I feel cold water creep into an air pocket in the back of my wetsuit and let out a “Whoo!” But during an hour in the water, I never feel cold or shake loose a shiver.
The bigger challenge of Oregon surfing is tackling the waves when I’m not on the board. Most of my energy is spent fighting the waves to get to the right place, staying out of the way of other surfers, and keeping the current from pulling me south.
I’ve taken a surfing lesson once before, as a younger, sprier person on a trip to San Diego. There, the beach was sunny, the water was tamer, and we never left the foamy part of the beach.
Here, the ocean is more aggressive and so are we.
We turn to avoid waves in our faces, talk loudly over the breaks, and eat the Pacific Ocean for breakfast.
In my second attempt, I make the move to stand up. I move from my belly to my knees, then my knees to my feet, when whoosh—my wave pushes me over and my board smacks me in the head. Rebecca was right when she told us the padded boards don’t really hurt.
Undeterred, I turn around and head back out. It’s a bit of a fight with the incoming waves, and after a couple of trips in and out to sea, I feel like I should have eaten a better breakfast or had a third cup of coffee.
Sailing in on my knees is not too hard; I glide in like a gravity-challenged surfer. It’s easier to balance with my body closer to the board. By my fourth or fifth trip in, I’m accustomed to the ebb of the ocean and feel invigorated by the push and pull of the sea.
With all the swimming and board hauling, I’m definitely not cold, and the crash of the waves is less of a concern than trying to get on top of one.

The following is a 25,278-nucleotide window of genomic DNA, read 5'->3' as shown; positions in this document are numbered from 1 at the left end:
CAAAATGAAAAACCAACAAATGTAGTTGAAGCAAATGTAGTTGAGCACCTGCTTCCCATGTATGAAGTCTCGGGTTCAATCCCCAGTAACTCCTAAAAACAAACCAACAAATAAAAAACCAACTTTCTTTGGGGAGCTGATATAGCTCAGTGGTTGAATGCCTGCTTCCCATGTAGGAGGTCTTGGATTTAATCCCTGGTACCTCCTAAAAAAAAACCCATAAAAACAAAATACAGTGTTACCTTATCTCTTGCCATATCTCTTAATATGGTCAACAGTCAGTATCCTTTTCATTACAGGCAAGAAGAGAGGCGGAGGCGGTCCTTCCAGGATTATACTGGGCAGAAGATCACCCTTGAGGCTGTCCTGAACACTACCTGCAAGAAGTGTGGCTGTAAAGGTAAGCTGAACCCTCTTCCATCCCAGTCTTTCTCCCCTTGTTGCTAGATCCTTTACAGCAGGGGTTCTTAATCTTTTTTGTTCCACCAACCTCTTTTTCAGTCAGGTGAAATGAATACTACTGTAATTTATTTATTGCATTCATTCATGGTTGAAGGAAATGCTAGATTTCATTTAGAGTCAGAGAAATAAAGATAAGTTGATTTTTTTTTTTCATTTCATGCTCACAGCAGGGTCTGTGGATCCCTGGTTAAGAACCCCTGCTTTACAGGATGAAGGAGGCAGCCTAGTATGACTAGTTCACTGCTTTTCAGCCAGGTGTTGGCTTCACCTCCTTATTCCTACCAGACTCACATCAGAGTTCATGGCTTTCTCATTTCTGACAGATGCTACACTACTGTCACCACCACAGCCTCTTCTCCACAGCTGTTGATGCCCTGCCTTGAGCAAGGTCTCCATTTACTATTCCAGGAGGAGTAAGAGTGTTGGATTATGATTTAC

This is normal for Oregon surfers, including Rebecca, who first started surfing 12 years ago on Vancouver Island. The first time she went out, it was hailing and the water was 40-something degrees. She got beaten up and ended up on the beach coughing up salt water, and she loved it. “It’s addictive,” she says.
Rebecca moved to Hawaii for four years to get warmer waves but now lives in Seaside with her husband, running Oregon Surf Adventures out of a Cannon Beach storefront. Now in their second year, business is strong. “Surfing in warm water is definitely more enjoyable, but it’s more crowded. Oregon is incredibly beautiful. We have forest right up to the ocean,” she says. “A lot of people are pretty stoked to be surfing in Oregon.”
Like my group—a group of high school and college friends from Redmond, Washington, who rented a house in Cannon Beach for a long weekend. They surf well for beginners; with every crash, I see someone standing up, even if for a couple seconds.
In the end, two of the five of us get on our feet. The rest—we’ve gotten a salty taste of surfing and we like the flavor. I agree with Rebecca; this could be addictive. No one else with a surfboard seems to mind that this is the rugged Oregon Coast, not a tame, sunny San Diego. We’re still wearing bikinis; they’re just under our wetsuits.
Oregon Coast July/August 2007